“What was conceived as a documentary about ferries and shipping on the Great Lakes became something else. During filming, the film crew realized there was a bigger story about how climate change affects the lives and livelihoods of people living in the region.‘While conducting interviews, everyone kept talking about how the climate was changing,’ executive producer Leslie Johnson explained to me. ‘It was totally unprompted, and we realized that this was an important part of the story.’The movie is packed with history and information about the role of these vast inland seas in the industrial development of North America. It delves into the history of the railcar ferries at the Straits of Mackinac and documents the importance of ice in the lives of people living around the Great Lakes, including commercial fisherman on Lake Superior, recreational ice fishers, pond hockey players, ice climbers, Native American Ojibwe, and Mackinac Islanders…The imagery, insights, and observations about the changes underway are rich in detail and could stand alone as an equally compelling story. It’s almost like having two films rolled into one, but much of the historical background does provide an important backdrop to the modern-day challenges associated with the loss of ice on the Great Lakes.”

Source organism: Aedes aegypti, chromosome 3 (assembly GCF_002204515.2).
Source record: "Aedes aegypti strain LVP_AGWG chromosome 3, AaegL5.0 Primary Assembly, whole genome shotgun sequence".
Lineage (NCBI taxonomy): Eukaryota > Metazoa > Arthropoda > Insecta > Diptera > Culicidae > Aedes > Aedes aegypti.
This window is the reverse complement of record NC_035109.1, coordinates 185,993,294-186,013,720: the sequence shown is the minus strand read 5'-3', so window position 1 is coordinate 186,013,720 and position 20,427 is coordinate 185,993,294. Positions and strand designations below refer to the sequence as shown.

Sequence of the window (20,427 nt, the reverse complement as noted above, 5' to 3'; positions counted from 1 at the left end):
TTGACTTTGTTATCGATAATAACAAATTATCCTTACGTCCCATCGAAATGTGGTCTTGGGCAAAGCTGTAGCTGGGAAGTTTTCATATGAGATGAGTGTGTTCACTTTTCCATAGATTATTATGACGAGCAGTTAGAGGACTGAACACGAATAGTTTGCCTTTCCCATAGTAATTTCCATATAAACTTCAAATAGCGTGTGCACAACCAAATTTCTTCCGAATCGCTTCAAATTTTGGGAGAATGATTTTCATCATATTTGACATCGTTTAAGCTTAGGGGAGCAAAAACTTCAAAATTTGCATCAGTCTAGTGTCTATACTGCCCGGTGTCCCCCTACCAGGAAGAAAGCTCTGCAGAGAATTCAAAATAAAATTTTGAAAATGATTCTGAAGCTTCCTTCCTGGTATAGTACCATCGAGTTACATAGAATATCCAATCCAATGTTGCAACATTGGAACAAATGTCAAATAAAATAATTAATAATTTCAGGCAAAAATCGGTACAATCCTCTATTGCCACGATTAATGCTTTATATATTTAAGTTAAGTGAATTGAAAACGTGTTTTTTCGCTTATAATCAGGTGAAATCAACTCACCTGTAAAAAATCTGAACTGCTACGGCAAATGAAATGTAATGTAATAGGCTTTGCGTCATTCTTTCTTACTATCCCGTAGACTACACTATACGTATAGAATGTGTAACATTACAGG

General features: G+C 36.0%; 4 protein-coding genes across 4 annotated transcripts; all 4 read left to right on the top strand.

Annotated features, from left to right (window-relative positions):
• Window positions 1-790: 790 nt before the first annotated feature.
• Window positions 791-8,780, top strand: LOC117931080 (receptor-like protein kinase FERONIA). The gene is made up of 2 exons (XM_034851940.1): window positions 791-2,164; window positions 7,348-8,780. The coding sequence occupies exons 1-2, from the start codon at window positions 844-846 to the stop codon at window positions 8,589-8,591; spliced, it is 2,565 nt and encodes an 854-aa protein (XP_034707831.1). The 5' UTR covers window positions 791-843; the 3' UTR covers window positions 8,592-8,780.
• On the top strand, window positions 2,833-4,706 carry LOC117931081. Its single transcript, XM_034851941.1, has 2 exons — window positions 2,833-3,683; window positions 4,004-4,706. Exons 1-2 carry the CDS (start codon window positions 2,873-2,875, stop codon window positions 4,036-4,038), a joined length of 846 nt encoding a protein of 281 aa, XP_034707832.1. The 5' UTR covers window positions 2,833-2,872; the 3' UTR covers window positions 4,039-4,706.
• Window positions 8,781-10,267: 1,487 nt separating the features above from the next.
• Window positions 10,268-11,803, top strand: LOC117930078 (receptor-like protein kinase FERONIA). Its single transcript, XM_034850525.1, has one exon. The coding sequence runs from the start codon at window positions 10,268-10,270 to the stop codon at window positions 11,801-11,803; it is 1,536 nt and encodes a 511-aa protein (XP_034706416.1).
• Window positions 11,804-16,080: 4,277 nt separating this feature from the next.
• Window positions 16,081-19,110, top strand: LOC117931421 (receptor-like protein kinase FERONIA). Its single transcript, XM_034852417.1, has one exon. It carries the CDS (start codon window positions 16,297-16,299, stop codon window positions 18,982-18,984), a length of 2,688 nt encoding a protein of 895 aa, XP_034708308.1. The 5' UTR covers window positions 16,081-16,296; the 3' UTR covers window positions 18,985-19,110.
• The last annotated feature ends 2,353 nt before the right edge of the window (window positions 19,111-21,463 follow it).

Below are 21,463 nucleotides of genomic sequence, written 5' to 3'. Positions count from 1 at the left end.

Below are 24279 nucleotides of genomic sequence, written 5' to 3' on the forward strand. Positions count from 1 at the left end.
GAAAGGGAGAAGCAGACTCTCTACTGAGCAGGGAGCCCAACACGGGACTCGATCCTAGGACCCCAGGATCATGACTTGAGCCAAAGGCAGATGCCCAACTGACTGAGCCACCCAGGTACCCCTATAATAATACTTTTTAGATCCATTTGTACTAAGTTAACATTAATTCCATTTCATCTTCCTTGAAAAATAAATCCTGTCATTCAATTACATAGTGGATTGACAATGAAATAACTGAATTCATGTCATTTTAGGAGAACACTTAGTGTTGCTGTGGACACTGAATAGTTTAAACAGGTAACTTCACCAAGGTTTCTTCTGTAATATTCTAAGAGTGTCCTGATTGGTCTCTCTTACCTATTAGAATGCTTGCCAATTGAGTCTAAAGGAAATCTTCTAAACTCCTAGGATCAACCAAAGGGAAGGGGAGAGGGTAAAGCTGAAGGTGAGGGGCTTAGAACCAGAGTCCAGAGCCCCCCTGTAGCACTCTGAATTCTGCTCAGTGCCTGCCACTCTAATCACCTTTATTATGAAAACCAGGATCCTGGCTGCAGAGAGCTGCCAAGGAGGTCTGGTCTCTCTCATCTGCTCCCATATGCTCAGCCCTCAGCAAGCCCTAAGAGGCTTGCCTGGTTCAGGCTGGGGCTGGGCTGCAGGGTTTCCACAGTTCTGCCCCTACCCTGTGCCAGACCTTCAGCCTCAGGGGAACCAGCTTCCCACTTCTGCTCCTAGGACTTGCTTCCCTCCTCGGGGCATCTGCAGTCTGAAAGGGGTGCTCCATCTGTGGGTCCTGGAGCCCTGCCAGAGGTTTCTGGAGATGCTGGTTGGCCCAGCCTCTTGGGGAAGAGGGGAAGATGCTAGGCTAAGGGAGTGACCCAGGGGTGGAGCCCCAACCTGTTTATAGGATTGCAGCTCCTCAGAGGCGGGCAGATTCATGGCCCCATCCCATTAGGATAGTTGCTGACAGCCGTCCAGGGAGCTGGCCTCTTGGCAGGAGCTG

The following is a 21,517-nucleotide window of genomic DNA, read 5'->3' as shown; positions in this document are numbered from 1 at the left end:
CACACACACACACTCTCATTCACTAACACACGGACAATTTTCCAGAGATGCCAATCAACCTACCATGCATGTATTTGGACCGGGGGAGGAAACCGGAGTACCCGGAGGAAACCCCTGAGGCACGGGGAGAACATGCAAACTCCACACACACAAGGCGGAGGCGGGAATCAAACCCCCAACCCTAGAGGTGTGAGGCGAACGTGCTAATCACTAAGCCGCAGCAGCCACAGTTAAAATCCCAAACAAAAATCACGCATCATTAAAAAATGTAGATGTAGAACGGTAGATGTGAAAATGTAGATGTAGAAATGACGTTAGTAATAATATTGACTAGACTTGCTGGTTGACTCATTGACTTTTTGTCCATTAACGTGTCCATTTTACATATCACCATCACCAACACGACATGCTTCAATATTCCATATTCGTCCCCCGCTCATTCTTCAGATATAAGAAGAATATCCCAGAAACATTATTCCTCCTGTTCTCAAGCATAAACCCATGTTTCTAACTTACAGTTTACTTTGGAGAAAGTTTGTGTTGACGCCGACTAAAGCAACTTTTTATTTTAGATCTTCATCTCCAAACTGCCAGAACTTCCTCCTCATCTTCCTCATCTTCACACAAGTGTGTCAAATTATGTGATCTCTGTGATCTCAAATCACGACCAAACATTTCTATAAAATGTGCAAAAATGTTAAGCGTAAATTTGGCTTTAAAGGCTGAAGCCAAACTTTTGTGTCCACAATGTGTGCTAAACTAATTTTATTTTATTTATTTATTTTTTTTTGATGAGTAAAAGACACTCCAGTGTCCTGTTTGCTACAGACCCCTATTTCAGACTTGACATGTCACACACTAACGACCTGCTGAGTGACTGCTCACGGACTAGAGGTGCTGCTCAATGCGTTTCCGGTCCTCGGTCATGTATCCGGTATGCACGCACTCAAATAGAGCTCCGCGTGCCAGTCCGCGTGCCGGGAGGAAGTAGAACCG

Posted January 21st, 2014 in Uncategorized
A recent documentary, Project: Ice, started out as a portrait of shipping and sailing on the Great Lakes, but because of recent weather events and conversations with Great Lakes area residents, it turned into something much larger.
From National Geographic:
Follow the link above for a trailer of the film and for the complete article.